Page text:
We all make judgements based on first impressions. Based, that is, on almost nothing. How many people do you know who decided not to attend a certain college (or, perhaps more worryingly, to attend) based on the impression they got from their tour guide? We can base the course of our education, our future, our lives on snap judgments made over thirty minutes of listening to a single person describe his dining hall’s lunch options.
But first impressions are powerful. Once formed, they are difficult to shake, maybe because they color our perception of everything we see, making it look better or worse than it really is – like how everything seems to go wrong on a day that starts off badly, or how everything is beautiful when you’re in love.
Here in Italy, I had two strong first impressions of two different libraries. The Berenson Library and the public library in Pistoia.
At the Berenson, when we first arrived, we were treated somewhat rudely. We were told we had to wait outside the library for our host, we couldn’t sit on the terrace in the shade but had to stay on the sunny benches, and we (or at least I) just felt unwelcome, alien, and intrusive. Granted, once the tour began our host was incredibly welcoming and gracious, but I still could not shake my first impression. Perhaps that is why I became so upset when I heard that the library’s unbelievable collection is designed to serve 25 patrons a year (resident scholars). Later in the tour, we were told that other scholars do in fact access the collection, but it is still quite exclusionary. It is not open to the public, and the library is not putting digitization (and thus, the expansion of access) as it’s highest priority. “Yes,” I thought “just as I suspected. Everyone who doesn’t meet Harvard Standards is left outside to sit in the sun.”
Of course, I was probably being unfair. The Berenson is not a public library, and should not be expected to serve everyone. Those it does serve, it serves with the highest levels of competency and scholarship. It’s a wonderful library. But it still bothers me. My first impression can’t be shook. Is it valid? I’m not sure.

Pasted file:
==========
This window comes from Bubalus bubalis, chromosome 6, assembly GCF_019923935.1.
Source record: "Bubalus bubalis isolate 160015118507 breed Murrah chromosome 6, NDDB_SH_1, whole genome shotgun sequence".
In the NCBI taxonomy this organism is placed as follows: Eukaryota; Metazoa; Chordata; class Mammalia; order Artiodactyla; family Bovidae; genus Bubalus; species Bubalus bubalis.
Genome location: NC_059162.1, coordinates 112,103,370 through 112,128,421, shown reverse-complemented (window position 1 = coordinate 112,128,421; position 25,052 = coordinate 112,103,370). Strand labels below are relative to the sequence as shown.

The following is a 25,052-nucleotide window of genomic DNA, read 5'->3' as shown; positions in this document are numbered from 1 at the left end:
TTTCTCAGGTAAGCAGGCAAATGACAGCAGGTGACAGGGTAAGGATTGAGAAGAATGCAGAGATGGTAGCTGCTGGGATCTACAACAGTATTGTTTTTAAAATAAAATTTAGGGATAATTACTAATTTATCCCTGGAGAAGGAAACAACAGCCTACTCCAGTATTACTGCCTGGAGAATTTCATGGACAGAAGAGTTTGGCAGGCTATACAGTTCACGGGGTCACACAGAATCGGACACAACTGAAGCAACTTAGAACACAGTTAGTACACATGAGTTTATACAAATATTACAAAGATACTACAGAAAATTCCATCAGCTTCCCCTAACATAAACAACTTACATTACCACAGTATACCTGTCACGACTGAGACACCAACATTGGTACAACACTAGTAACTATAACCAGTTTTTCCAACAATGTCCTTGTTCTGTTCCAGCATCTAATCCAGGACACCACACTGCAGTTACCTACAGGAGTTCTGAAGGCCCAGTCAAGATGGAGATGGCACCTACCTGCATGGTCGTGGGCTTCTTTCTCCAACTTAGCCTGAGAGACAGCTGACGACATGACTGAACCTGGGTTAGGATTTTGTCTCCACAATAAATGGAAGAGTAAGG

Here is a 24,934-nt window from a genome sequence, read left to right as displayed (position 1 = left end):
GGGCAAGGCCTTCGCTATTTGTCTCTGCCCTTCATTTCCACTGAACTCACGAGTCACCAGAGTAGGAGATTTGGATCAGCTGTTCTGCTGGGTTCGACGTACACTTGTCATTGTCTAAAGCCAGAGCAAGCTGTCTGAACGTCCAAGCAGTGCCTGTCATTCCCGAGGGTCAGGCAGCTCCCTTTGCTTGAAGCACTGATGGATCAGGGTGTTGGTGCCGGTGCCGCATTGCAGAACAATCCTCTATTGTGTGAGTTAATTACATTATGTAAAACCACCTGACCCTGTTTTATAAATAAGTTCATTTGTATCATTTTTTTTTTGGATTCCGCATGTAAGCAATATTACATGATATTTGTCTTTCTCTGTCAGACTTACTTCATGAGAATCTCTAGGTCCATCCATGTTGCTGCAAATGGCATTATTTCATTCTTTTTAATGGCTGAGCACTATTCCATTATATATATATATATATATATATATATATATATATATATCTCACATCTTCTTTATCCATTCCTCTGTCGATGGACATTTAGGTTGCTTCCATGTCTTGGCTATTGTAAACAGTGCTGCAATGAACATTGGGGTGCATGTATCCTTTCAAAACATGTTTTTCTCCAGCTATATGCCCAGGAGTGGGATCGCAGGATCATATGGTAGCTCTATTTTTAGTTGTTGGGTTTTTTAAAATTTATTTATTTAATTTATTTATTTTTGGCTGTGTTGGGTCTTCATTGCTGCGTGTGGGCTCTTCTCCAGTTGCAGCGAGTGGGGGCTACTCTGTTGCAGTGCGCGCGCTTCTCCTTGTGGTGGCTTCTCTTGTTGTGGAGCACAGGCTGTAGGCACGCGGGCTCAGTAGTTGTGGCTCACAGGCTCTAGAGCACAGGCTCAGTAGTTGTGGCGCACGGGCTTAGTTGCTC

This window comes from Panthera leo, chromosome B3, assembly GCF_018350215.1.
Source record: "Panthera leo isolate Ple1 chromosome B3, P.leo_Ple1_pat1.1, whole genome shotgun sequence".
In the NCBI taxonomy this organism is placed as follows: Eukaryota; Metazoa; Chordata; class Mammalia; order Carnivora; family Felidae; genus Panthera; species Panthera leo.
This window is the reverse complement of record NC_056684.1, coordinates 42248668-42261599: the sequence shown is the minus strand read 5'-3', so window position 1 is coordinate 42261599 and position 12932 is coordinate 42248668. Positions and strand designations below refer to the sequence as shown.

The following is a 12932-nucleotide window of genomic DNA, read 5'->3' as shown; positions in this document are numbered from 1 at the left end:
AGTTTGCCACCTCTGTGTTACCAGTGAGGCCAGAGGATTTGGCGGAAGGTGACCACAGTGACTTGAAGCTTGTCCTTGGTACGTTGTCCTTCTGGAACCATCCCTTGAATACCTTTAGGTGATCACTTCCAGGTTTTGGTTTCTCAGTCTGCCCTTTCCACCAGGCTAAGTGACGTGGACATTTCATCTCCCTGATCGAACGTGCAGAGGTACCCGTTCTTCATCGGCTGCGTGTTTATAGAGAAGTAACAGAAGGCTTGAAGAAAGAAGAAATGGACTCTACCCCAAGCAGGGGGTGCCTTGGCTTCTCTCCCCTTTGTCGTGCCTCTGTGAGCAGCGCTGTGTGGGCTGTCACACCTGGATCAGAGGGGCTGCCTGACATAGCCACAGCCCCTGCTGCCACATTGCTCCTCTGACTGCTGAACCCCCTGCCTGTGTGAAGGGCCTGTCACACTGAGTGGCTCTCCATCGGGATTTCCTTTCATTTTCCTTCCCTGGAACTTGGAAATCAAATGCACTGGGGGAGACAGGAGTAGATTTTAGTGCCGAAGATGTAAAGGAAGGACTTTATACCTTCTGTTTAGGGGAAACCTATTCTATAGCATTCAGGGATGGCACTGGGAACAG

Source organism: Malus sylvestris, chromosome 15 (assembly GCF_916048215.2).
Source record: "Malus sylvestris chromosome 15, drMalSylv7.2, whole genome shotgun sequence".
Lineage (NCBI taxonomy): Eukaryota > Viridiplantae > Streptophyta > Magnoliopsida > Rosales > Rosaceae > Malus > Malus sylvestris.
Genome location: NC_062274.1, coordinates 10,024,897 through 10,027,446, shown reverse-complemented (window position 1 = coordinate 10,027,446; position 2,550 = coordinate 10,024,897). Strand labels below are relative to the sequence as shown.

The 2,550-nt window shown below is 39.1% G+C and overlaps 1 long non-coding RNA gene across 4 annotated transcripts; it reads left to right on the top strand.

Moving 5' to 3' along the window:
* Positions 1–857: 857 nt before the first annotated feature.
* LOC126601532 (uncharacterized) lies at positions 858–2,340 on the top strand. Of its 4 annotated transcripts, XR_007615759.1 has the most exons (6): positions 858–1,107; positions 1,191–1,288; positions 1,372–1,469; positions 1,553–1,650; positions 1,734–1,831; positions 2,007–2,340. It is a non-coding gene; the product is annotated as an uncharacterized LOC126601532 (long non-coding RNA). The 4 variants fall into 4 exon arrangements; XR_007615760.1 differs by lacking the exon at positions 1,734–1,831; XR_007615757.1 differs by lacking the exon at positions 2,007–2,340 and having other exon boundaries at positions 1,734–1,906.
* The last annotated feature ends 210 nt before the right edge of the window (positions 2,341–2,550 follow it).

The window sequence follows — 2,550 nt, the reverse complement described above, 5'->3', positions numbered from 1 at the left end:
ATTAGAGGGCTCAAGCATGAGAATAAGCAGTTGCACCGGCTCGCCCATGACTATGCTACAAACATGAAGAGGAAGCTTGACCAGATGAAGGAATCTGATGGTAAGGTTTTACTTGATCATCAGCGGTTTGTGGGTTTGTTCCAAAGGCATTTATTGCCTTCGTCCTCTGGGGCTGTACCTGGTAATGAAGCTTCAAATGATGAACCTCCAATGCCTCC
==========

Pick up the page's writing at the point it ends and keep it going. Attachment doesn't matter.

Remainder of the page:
On the other extreme, I had an amazingly positive first impression of the Pistoia public library. We walked past local artwork on our way to the entrance, the lobby was huge, open and beautiful, and we were greeted warmly, with open arms (arguably, my first impression of the library may have even been before I saw it, when it’s merits were extolled by librarians and information professionals we met at the US Embassy in Rome). It was a library open to everyone, a library for the whole community.
As we continued to spend time in the library (and with it’s wonderful director) I was continuously wowed by what I saw as the library’s values (open access, a commitment to universal service, a determination to delight, educate, and welcome all patrons) expressed in any number of ways. I expected to be blown away, and I was.
So why are first impressions so strong? Two possibilities spring to mind. The first (which makes me, and all of us, look pretty foolish) is what I mentioned above – once we get an idea in our head, it’s hard to get it out. Once I decided that Harvard libraries were exclusionary or that Pistoia was wonderful, I noticed certain details (and, perhaps, ignored others) which strengthened that narrative – which confirmed my beliefs instead of creating ambiguity (and can’t ambiguity make for a less clean, but oh-so-much-more interesting story?). Shame on me. Maybe.
The other possibility is that first impressions are, at least to some degree, accurate. Cultural values creep into every corner of an organization – whether through explicit policy, subtle conformity, hiring biases, or other means. While one the one hand it seems silly to view every single act by an individual or every minor policy as emblematic of overarching organizational values, on the other hand I could never imagine an employee at Pistoia telling a patron to get up out of the shade. Maybe first impressions are valuable because a first-time observer notices things which long-standing members of a society or organization have come to see as common place. It’s for this reason that many businesses eagerly seek out the opinions of new hires or professionals fresh out of school.
So what are the implications for global librarianship? When we visit a country, we can’t help but form initial impressions based on what we first notice. We notice the novel, the outlandish, the “exotic”. These little details build into a bigger picture, a set of descriptors: ancient, quaint, backwards, dirty, charming, scary, modern, strange, foreign, pretty, boring or fun. And these descriptors build into a set of values, a picture of the country which we can take home with us. Is this picture valuable? Is it dangerous? Is it accurate? I’m not sure. I’ll have to travel more, and I’ll let you know when I figure it out.